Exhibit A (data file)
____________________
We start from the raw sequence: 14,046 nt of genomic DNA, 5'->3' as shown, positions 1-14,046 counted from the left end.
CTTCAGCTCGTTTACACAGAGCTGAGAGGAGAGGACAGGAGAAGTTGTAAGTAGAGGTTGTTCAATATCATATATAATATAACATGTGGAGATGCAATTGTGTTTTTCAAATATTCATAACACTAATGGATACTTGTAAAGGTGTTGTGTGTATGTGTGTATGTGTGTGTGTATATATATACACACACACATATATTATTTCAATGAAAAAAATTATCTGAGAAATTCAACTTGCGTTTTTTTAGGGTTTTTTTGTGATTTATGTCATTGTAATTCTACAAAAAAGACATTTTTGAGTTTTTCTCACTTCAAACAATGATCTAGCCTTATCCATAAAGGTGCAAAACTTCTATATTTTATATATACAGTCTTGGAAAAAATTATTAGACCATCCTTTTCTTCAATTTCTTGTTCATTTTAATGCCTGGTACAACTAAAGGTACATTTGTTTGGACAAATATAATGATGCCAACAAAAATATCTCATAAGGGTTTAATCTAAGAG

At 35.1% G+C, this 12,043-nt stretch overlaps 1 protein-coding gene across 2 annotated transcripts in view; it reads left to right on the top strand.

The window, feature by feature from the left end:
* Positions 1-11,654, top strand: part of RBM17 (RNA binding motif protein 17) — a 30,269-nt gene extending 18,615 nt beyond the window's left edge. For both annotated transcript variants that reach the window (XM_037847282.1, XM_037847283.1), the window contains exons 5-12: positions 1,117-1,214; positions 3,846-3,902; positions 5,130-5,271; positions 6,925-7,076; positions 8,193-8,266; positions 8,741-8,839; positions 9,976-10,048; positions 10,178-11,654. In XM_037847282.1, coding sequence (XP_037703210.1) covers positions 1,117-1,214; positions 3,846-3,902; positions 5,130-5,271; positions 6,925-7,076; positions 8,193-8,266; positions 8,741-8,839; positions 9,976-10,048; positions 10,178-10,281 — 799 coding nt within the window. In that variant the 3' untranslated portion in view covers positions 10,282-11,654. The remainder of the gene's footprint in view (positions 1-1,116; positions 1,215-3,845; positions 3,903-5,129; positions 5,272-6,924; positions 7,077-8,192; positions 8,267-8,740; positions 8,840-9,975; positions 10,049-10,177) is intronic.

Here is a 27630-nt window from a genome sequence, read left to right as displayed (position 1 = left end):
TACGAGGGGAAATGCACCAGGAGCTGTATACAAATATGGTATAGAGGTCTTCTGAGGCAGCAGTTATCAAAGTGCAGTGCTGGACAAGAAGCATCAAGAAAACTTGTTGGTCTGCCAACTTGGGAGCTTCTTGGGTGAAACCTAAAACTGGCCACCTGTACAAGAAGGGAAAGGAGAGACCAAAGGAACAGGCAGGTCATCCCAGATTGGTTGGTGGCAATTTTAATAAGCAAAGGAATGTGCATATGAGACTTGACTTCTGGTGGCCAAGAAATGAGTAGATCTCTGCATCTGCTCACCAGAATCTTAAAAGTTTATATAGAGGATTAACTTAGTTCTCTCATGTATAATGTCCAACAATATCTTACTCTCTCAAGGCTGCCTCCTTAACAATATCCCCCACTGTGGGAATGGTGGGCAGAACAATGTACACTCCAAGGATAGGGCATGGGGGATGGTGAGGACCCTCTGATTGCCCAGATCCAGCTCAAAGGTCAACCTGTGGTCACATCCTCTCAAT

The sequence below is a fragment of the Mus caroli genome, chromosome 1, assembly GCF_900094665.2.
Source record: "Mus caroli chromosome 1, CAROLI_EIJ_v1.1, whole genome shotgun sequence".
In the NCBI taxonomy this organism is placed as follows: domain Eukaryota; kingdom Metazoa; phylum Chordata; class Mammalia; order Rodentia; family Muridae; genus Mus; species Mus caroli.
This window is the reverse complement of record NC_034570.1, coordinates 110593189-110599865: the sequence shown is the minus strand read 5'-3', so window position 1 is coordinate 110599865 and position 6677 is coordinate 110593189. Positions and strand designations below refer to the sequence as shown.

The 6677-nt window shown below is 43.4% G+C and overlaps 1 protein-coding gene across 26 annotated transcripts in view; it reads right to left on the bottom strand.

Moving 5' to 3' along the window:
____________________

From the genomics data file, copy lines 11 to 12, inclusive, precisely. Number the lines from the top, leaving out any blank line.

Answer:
This window is the reverse complement of record NC_034570.1, coordinates 110593189-110599865: the sequence shown is the minus strand read 5'-3', so window position 1 is coordinate 110599865 and position 6677 is coordinate 110593189. Positions and strand designations below refer to the sequence as shown.

The 6677-nt window shown below is 43.4% G+C and overlaps 1 protein-coding gene across 26 annotated transcripts in view; it reads right to left on the bottom strand.